There is some adrenaline and some dopamine that they get out of that, and it’s really cool to be there facilitating that and realizing, oh. A friend of mine who’s teaching for the program said it best, he was like, “I used to teach improv and think that a lot of the technique was getting adults to remember how to play like kids. And we are sadly now in an era where we sort of need to remind kids how to play like kids.” And some of it’s as basic as that. Just act like kids. Be goofy, be silly, mess around together, fail, it’s okay. You’d be shocked how often you do these things, John, where they don’t matter. They’re very silly building block exercises, but the second they fail, you can see that everyone has this body language like the worst thing has just happened. And then you’re the one who gets to remind them this doesn’t matter. I’m asking you to pass an invisible ball around a circle. It doesn’t matter. You’re allowed to fail. And you realize how rarely kids hear that, that failure is a part of experimentation. Like, no, they’re used to being raised in a way—

John Moe: It’s not going on your transcript.

Chris Gethard: Exactly. This is not a test score. Your parents are not going to call and yell at your teacher if you go on with a B- in the invisible ball exercise. Some things in life joyously do not matter that much! Let’s have fun with that. Experiment. There’s no right answer. There’s no wrong answer. You’re only failing when you let the people watching know you feel like you failed. So, just choose to not view it as failure and find something fun in the wake of what could have been failure. Like, these are very basic things from a comedy class, and to a lot of kids right now, you sort of feel like you’re handing them the keys to a car and going, “You go, drive up and down the highway. Hit the gas, see what happens. Enjoy it. Enjoy the feeling of it.”

John Moe: Yeah, I mean, I think back to being a kid. And in my case, being a kid dealing with depression and not even knowing that I was dealing with depression, just thinking I was a weirdo—and I became such a comedy nerd. Like, my whole life—especially as a kid, but then it just kind of stuck ever since. And I think part of what comedy does is it kind of loosens up your mind to different perspectives, to different potential realities and different options and different possibilities. And it kind of—especially for something like depression, when you’re in such a rut and the world becomes so small and enclosed, it busts down a lot of walls.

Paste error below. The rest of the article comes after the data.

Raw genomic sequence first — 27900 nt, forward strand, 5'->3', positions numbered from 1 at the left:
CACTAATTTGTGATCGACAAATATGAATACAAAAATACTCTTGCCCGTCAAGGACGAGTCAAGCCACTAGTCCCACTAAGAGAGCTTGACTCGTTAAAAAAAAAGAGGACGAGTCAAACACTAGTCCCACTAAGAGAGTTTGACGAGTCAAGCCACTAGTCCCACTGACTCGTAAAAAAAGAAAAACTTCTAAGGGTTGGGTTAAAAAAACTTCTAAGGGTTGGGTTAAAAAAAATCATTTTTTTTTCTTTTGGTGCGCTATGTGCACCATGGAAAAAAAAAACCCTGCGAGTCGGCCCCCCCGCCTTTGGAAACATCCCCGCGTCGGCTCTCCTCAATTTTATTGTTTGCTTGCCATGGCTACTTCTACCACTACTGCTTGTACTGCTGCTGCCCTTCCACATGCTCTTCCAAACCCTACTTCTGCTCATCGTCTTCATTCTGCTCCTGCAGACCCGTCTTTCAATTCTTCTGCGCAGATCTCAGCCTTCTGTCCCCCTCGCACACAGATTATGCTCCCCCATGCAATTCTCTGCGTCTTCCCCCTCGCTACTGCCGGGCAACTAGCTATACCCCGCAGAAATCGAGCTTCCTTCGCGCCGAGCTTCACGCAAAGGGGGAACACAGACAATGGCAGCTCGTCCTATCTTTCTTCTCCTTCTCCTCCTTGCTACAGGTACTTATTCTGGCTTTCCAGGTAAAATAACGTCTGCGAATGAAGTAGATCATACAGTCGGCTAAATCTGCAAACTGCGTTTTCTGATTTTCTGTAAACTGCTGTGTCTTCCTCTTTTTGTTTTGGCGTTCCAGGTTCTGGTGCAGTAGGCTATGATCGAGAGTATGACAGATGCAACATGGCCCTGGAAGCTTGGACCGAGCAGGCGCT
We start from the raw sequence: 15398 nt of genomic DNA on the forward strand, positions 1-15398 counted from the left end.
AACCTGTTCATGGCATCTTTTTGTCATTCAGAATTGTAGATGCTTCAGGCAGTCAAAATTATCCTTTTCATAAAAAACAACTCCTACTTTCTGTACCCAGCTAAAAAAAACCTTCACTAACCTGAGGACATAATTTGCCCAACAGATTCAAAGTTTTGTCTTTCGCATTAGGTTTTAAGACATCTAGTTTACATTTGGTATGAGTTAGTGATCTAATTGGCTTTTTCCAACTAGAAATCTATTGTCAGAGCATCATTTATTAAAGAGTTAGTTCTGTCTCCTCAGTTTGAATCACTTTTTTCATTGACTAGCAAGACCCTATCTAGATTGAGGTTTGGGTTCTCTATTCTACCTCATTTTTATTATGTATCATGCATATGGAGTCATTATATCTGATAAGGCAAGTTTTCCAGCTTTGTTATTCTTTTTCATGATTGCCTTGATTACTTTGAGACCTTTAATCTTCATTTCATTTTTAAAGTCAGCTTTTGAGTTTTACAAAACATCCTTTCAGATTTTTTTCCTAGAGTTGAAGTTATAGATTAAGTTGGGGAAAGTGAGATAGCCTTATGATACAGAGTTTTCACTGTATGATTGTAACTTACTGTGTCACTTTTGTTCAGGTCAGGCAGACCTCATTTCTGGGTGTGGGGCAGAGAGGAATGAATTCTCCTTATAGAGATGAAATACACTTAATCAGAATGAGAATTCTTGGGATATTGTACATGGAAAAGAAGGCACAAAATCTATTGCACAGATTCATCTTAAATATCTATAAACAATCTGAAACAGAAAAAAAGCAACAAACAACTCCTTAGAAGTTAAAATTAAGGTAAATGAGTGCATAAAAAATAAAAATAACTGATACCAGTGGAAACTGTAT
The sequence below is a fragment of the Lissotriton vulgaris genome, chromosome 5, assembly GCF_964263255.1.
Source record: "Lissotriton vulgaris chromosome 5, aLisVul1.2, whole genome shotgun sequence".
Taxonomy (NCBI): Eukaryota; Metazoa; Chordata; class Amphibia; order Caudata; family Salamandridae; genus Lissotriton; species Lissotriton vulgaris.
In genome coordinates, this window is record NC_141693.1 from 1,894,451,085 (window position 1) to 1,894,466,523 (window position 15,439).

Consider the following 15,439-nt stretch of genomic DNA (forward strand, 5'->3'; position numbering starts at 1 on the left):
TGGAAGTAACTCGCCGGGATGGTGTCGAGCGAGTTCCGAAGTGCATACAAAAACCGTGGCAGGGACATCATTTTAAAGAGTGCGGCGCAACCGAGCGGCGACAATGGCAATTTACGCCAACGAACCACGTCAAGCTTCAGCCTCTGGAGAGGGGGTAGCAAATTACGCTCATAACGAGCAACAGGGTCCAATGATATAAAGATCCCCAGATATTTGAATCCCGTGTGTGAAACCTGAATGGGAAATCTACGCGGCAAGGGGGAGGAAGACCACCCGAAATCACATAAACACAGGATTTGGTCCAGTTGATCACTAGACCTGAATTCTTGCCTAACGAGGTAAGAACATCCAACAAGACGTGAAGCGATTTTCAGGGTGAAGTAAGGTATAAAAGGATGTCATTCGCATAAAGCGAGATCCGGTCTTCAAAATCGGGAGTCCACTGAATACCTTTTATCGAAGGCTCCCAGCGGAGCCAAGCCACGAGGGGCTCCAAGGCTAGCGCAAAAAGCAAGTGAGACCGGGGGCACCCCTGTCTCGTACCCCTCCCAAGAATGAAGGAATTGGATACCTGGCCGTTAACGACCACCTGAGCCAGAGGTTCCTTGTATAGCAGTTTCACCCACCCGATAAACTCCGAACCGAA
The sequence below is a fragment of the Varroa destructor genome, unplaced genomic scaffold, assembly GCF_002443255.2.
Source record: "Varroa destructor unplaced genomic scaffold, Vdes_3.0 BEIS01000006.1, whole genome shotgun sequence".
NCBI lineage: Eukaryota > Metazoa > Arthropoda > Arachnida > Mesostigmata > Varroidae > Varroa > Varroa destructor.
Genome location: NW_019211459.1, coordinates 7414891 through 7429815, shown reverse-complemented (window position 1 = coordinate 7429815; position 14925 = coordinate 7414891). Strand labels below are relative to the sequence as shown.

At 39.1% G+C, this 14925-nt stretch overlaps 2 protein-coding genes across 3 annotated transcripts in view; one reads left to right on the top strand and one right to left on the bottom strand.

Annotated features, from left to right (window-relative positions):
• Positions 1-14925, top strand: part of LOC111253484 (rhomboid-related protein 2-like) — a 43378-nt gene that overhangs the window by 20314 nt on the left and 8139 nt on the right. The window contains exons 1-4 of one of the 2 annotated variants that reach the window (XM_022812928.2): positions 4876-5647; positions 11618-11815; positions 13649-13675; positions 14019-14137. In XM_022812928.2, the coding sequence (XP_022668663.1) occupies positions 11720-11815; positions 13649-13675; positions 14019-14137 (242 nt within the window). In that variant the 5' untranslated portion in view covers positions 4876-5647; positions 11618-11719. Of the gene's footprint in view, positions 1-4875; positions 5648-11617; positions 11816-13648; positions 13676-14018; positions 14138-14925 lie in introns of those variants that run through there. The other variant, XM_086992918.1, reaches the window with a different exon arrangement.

And that must be really great for young people today, whether they’re dealing with depression or not, just dealing with the world that we’ve placed them in.

Chris Gethard: 100%. And I think if a laugh is anything it’s shared, right? It’s someone sends something out, and once it is received, the receiver can sometimes laugh. And it’s not voluntary. It’s a gut thing. And we’ve all had that experience with movies and TV. And those of us who enjoy going to live comedy or doing live comedy know that when you’re in the room, that communal feeling of “we’re all sharing in this moment”. We’re all laughing our asses off right now. And part of what’s joyous about it is not even necessarily the joke itself or the moment itself. It’s the recognition that this is happening, and we’re opting into being a part of it.

How many times have you been involved in live comedy, either as a performer yourself or in a room, where you go, “If I tried to explain this to anyone else who wasn’t here, they’d sit there and go, ‘I don’t—what are you talking about?’” You wouldn’t go and pitch it to Lorne Michaels, you know? But you were there. You were a part of it. You know for a fact that everybody was flipping out, that something happened in that room. I’m trying to take that feeling that I’m used to from comedy clubs and say, “Can we bring it to a school?” Especially, like I mentioned, a school that has no arts presence, where this is a tech school. Some of these kids are going into the trades, some of these kids—and then some of them, they tested into this. It was a New York City school. It was where they landed.

You sit there, you go—if you can bring that idea of joyous, communal connection—well, the laughs are one thing, but if comedy can teach you how to suss out those moments of joy and connection, that’s really needed. That’s really needed. Whether it’s laughs or not, that idea that you can connect and have these shared moments, it’s a beautiful thing.

Transition: Spirited acoustic guitar.

John Moe: Back with more from Chris Gethard—comedian, writer, actor, educator—in just a moment.


I want you to show some respect to your ideas. That’s right. Those ideas you come up with for a business or an artistic project or some kind of thing that you want to make to interact with the world. Respect those ideas that come from your mind. Give the ideas their due. Nurture them and give them a chance, because you have the power to build things.


Transition: Gentle acoustic guitar.

John Moe: We are back talking to Chris Gethard.